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"Vivian!" Boltzmann barked. "What are you doing?!"
Vivian was standing in the aisle of a grocery store. She was wearing a powder blue vest and nametag. In one hand she held a can of creamed corn, in the other, a price tag gun.
"It would appear that I am pricing creamed corn," she deadpanned. "Just like you told me to, boss."
"Don't get smart with me, missy," Boltzmann growled. "You know we're short staffed on registers today! Why are you hiding back here tagging the goddamn corn?!"
"Because, as I previously mentioned, you just told me to."
"Oh shaddup, Vivian. Jesus Christ, I swear sometimes you just talk to hear the sound of your own voice."
Vivian's features screwed themselves down against her skull.
"Just go open another checkstand," Boltzmann continued, "before Sherri bites somebody."
With that, the manager waddled his massive girth back to his office and slammed the door. Vivian dragged her feet to the closest unattended checkstand to do as she had been commanded.
The girl behind the register to Vivian's right was a pale, hollow looking waif in a long, black leather coat. She had one of the tabloids open on her empty checkstand and she was filling in the squares of the crossword puzzle. She wasn't actually doing the crossword puzzle, she was just filling in each square individually with black ink.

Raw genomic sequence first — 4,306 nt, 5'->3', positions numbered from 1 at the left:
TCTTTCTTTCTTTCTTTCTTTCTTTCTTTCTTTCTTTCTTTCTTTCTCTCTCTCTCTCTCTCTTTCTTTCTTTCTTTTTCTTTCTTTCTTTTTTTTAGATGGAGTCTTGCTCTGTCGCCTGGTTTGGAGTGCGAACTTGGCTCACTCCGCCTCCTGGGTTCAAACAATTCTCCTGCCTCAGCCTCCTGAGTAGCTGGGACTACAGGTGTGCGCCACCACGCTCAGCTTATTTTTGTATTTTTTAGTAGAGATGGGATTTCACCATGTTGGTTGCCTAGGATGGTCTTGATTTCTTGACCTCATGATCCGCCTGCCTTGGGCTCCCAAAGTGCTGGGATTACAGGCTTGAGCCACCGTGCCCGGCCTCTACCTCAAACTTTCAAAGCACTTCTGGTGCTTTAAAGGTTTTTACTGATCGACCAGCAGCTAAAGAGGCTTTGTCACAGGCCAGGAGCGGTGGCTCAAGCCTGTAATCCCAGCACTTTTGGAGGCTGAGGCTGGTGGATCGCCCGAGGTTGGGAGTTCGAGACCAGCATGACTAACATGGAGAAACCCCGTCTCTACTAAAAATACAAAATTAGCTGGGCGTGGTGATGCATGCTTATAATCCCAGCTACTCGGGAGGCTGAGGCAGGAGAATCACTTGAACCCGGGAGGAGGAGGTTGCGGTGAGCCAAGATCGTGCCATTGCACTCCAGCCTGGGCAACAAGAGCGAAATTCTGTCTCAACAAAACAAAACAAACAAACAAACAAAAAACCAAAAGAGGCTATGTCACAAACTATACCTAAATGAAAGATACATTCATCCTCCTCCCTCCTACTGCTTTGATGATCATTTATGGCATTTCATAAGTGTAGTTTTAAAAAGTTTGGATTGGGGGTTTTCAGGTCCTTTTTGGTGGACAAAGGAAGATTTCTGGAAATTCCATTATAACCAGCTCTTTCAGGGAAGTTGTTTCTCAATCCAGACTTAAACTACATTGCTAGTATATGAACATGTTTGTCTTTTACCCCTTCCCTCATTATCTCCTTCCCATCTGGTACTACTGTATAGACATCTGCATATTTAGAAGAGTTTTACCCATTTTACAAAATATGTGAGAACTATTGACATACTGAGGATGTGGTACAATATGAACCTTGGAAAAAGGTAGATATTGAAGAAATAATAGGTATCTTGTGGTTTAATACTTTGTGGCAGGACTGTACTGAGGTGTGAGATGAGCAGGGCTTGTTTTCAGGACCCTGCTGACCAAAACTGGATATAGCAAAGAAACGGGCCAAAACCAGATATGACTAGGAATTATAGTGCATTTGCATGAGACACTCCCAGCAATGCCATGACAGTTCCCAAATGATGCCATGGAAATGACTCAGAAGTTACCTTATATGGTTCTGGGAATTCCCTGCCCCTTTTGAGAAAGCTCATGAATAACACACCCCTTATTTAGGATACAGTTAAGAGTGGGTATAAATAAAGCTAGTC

"Hey Sherri," Vivian groaned. "You've been working this stupid job even longer than I have, yet you never seem to go homicidal. How do you do it?"
Sherri reached into her coat and pulled out a flat silver hip flask. She unscrewed the skull shaped stopper, held it up in silent toast to Vivian, and took a long, hard swig.
A hunched old woman pushed a shopping cart up to Vivian's register. With shaking hands, she began to pile D cell batteries on the belt.
"Are these the right kind of plugs for this?" she croaked.
Vivian looked at a large box perched across the top of the cart. Judging by the diagram on the side, it contained some sort of hideous cyclopic robot head. Her eyes scanned the single row of English text adrift in a sea of foreign characters.
Hibakusha Electronics 5-in-1 Camping Lantern